The Oxford Dictionary of Art, in their article on “Gay and Lesbian Art,” singles out one work out of the entire Western history spanning from Antiquity to the present, as the quintessential embodiment of queer arts: the 1990 photo-based exhibition Drawing the Line by Vancouver collective Kiss & Tell (Persimmon Blackbridge, Lizard Jones and Susan Stewart). Created in the context of the Red Hot Video fire-bombings while Canada Customs confiscated shipments to Little Sister’s Bookstore, Drawing the Line presented increasingly provocative images of lesbian sexuality, gave the audiences pens, and asked them “Where do you draw the line?” Audiences responded in a decidedly non-linear way, and impassioned debates flowered on the walls around the images. Drawing the Line toured internationally and became a rallying cry for freedom of speech, sex-positive feminism and queer art.
QAF celebrates the 25th anniversary of a landmark work of queer heritage with this year’s theme Trigger: Drawing the Line in 2015. We draw our lines today very differently than in 1990. As “trigger warnings” placed before art to alert viewers about potentially traumatizing material become increasingly common, QAF 2015 questions what we are sacrificing for safety’s sake. As Jeannette Winterson wrote: “Art has deep and difficult eyes and for many the gaze is too insistent… We avoid painful encounters with art by trivializing it, or by familiarizing it… Every day, in countless ways, you and I convince ourselves about ourselves. True art, when it happens to us, challenges the “I” that we are… Art objects. The nouns become an active force not a collector’s item. Art objects.”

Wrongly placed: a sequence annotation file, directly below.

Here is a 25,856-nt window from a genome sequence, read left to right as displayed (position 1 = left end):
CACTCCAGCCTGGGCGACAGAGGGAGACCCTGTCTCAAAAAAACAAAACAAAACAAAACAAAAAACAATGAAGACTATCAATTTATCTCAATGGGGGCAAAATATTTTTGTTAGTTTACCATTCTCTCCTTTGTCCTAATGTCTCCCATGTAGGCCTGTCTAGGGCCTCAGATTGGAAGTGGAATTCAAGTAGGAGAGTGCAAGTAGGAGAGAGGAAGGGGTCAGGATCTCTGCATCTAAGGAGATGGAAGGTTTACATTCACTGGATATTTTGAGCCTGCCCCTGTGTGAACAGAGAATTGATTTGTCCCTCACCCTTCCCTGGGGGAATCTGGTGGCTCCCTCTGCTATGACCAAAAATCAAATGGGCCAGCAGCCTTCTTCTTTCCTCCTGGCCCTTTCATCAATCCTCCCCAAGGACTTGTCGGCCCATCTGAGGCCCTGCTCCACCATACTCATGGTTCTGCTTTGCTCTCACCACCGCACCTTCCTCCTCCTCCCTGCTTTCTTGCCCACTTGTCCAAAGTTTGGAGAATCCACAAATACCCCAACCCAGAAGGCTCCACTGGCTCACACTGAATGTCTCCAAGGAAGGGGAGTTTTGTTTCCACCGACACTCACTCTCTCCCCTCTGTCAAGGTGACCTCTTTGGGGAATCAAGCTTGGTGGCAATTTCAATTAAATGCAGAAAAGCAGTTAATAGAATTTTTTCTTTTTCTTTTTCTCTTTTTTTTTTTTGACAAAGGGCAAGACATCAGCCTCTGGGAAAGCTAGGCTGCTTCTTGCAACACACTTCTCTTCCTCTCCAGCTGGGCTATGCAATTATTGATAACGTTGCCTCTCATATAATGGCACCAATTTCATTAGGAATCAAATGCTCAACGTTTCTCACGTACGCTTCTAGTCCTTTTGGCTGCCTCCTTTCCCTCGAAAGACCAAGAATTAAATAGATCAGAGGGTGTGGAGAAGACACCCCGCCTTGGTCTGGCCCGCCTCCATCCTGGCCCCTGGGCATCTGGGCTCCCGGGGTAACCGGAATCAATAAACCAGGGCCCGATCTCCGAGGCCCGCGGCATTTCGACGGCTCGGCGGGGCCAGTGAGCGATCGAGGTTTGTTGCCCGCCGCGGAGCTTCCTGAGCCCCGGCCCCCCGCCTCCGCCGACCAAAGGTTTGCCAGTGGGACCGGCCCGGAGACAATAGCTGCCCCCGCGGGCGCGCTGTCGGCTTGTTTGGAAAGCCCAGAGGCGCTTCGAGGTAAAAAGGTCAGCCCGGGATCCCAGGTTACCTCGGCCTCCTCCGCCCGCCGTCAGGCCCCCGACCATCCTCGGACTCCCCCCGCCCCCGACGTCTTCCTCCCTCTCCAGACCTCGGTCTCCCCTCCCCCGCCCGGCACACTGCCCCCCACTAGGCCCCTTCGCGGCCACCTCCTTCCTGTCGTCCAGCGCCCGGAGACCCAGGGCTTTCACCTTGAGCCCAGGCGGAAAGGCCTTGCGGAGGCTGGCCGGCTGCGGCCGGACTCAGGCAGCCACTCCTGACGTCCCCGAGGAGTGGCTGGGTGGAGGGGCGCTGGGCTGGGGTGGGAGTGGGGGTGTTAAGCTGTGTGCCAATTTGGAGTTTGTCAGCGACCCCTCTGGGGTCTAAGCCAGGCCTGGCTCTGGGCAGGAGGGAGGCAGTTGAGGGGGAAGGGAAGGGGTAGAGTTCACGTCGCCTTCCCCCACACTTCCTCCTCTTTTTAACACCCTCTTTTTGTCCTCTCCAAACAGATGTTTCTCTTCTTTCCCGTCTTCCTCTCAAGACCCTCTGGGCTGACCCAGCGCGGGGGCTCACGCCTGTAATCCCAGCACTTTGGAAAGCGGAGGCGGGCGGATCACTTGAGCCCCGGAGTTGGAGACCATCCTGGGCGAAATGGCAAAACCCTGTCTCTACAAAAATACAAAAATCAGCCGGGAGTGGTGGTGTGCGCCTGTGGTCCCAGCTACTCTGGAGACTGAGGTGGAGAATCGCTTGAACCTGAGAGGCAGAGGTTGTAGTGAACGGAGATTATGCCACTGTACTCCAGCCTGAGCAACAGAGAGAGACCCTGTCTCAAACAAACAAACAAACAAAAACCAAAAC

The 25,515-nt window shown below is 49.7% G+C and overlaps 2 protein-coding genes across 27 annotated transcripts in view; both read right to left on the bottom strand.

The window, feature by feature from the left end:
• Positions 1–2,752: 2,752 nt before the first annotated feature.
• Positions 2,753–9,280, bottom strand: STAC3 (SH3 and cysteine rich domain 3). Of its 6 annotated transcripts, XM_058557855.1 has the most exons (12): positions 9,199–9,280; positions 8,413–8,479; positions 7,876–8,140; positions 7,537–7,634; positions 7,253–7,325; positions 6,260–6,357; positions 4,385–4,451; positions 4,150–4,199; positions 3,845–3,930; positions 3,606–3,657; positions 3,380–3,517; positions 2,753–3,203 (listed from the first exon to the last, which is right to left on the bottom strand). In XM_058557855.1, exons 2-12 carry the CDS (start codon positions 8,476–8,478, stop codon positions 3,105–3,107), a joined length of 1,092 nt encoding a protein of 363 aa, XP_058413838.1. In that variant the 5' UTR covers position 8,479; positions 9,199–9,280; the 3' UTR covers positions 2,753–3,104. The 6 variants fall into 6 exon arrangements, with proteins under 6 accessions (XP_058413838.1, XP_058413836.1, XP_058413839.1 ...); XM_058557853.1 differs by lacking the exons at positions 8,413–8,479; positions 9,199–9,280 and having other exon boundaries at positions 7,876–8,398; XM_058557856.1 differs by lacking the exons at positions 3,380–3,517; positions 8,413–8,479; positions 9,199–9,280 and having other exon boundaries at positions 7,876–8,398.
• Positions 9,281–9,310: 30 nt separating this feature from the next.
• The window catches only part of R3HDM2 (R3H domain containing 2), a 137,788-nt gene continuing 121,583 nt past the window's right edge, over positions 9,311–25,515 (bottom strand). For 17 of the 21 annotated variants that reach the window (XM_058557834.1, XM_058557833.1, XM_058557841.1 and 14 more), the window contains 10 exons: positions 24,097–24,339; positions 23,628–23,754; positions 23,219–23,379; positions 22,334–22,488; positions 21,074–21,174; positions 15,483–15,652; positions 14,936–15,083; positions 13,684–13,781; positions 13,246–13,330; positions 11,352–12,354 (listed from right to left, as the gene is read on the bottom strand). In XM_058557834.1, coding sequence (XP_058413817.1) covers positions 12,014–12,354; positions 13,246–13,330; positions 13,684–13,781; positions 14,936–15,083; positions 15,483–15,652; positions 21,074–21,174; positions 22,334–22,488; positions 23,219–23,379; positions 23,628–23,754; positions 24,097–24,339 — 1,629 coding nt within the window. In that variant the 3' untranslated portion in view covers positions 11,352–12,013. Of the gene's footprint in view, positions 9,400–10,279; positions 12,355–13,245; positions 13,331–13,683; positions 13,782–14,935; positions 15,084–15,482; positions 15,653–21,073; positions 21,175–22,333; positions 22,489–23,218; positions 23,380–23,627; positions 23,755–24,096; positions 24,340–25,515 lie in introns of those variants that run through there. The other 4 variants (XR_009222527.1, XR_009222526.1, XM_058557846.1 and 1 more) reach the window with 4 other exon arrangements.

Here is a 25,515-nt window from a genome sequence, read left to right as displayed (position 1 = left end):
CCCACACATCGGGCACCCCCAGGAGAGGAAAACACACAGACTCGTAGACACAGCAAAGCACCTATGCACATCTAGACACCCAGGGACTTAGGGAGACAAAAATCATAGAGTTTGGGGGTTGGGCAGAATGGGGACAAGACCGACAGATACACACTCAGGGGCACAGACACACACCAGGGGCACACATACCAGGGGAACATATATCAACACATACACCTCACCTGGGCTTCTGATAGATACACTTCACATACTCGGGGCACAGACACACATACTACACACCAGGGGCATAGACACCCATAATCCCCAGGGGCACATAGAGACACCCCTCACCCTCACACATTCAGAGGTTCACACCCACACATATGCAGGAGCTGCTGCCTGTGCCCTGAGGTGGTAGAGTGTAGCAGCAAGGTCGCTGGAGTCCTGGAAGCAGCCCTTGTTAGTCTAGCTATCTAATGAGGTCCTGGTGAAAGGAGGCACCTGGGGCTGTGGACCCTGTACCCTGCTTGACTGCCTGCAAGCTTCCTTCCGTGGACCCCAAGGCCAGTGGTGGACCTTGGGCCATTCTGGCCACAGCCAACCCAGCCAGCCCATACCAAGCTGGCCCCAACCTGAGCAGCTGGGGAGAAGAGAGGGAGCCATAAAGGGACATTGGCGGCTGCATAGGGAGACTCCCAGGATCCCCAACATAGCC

QAF 2015 includes Kiss & Tell’s first new event in 13 years, a partial remount of Drawing the Line and a curated exhibition asking contemporary visual artists where they draw their own lines. In performances and workshops, artists explore flashpoints like religion, BDSM, disability, and gender panic, while others draw lines of connection instead, triggering inspiration by tracing their lineage to the queer artists who blazed trail before us
Jul 23-Aug 7
At the Roundhouse Community Arts & Recreation Centre
181 Roundhouse Mews
Davie @ Pacific
Viewed as one of the top five queer arts and cultural festivals in the world.
Concise, brilliant, and moving.
2013 Best of the City: Visual Arts Festivals
On the forefront of aesthetic and cultural dialogue today.
Some of the most adventurous programming of any local festival.
An out-and-out cultural bonanza.